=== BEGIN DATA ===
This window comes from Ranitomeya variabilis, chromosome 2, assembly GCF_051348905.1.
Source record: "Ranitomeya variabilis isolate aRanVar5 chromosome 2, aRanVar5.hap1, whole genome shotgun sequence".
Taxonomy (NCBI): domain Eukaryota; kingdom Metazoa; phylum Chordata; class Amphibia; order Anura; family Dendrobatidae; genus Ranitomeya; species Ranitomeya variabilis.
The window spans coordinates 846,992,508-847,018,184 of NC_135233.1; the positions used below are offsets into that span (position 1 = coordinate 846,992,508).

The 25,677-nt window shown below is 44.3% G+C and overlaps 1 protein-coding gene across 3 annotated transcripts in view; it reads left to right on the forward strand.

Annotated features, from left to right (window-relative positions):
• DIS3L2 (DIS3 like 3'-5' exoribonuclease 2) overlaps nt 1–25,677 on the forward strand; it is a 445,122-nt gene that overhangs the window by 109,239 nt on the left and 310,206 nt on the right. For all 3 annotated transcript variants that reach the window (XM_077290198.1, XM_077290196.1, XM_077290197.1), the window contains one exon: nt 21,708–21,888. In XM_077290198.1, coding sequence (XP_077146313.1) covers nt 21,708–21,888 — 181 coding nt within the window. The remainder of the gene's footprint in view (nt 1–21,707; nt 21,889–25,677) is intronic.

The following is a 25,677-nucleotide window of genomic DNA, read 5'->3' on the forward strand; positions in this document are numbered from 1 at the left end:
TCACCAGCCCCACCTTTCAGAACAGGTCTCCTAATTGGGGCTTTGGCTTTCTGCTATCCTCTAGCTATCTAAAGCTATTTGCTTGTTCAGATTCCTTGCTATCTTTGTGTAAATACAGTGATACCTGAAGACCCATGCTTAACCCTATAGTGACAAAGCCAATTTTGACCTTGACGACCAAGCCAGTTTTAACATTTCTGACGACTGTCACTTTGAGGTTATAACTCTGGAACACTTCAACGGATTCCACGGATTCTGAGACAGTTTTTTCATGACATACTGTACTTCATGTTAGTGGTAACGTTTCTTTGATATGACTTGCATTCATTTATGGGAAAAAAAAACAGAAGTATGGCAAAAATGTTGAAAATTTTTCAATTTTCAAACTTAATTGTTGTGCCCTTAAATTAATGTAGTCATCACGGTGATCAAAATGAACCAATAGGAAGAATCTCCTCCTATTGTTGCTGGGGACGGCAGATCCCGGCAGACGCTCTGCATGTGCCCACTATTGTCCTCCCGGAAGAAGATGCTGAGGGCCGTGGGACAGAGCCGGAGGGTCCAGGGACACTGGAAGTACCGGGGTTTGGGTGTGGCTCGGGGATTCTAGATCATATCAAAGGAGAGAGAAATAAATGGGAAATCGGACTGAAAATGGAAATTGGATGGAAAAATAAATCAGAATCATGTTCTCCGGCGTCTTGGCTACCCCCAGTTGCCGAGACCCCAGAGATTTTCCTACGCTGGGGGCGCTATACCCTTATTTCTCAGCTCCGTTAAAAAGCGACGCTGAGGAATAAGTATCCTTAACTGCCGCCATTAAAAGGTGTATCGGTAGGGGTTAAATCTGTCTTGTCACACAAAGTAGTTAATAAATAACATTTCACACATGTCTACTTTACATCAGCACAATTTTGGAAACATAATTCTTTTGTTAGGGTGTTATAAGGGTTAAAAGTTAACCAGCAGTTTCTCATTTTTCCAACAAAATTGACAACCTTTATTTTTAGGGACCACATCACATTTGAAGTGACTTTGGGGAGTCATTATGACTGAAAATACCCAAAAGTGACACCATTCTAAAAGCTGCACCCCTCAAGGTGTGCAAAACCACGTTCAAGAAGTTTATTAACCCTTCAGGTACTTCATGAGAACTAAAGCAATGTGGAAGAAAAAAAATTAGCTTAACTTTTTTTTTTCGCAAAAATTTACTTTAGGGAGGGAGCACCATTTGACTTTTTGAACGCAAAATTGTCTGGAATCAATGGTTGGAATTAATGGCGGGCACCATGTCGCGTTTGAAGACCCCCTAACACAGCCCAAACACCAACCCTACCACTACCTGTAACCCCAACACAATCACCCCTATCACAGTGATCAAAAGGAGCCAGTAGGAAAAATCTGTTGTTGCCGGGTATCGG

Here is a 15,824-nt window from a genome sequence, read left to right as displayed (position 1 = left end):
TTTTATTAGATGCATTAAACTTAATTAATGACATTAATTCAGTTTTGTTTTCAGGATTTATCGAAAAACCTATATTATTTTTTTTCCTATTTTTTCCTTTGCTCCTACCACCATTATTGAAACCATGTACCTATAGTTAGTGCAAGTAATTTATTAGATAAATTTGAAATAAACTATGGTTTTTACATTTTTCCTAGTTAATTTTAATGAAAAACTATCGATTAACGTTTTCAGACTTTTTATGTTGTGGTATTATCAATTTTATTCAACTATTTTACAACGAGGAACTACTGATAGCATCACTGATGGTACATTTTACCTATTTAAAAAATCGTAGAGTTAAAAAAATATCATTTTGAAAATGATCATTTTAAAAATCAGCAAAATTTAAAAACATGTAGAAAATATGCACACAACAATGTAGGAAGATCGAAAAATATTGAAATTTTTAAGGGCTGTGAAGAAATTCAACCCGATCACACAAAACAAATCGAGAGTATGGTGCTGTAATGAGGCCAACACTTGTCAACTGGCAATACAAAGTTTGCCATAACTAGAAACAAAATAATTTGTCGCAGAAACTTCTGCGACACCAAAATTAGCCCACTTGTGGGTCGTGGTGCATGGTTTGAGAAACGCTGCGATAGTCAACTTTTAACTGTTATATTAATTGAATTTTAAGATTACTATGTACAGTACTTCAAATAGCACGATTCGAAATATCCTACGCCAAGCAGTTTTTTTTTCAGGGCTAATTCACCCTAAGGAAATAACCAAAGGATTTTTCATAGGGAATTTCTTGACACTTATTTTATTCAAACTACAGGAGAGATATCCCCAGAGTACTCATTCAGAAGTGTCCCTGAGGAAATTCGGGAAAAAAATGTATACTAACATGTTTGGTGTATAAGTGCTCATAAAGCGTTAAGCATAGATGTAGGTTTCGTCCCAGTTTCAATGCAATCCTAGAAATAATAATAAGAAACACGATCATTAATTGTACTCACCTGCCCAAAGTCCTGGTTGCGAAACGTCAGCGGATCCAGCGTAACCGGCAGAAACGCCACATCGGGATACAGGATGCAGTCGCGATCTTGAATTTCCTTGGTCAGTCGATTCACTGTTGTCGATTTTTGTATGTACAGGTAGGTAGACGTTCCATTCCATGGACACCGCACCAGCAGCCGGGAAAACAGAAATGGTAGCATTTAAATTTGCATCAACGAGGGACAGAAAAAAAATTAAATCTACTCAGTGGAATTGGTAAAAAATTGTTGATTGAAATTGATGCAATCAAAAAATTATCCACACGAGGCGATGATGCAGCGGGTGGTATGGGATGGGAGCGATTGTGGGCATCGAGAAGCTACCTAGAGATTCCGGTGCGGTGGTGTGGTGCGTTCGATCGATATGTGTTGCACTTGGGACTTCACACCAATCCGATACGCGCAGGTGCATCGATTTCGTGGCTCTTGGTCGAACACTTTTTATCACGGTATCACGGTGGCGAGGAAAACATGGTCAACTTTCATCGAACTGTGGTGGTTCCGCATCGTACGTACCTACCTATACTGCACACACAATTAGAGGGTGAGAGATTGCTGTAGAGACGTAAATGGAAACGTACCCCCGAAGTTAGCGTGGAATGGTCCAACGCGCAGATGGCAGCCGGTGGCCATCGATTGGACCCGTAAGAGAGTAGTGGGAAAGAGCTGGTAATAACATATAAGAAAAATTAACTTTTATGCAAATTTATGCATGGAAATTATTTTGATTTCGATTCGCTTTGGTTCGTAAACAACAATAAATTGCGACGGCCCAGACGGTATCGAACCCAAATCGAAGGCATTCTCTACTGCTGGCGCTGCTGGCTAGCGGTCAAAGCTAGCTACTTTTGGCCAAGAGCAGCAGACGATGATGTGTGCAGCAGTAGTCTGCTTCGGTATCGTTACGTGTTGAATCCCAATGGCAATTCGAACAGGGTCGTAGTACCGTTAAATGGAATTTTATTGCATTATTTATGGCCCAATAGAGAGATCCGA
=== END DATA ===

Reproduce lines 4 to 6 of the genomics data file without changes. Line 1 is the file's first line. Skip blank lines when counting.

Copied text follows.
The window spans coordinates 846,992,508-847,018,184 of NC_135233.1; the positions used below are offsets into that span (position 1 = coordinate 846,992,508).

The 25,677-nt window shown below is 44.3% G+C and overlaps 1 protein-coding gene across 3 annotated transcripts in view; it reads left to right on the forward strand.

Annotated features, from left to right (window-relative positions):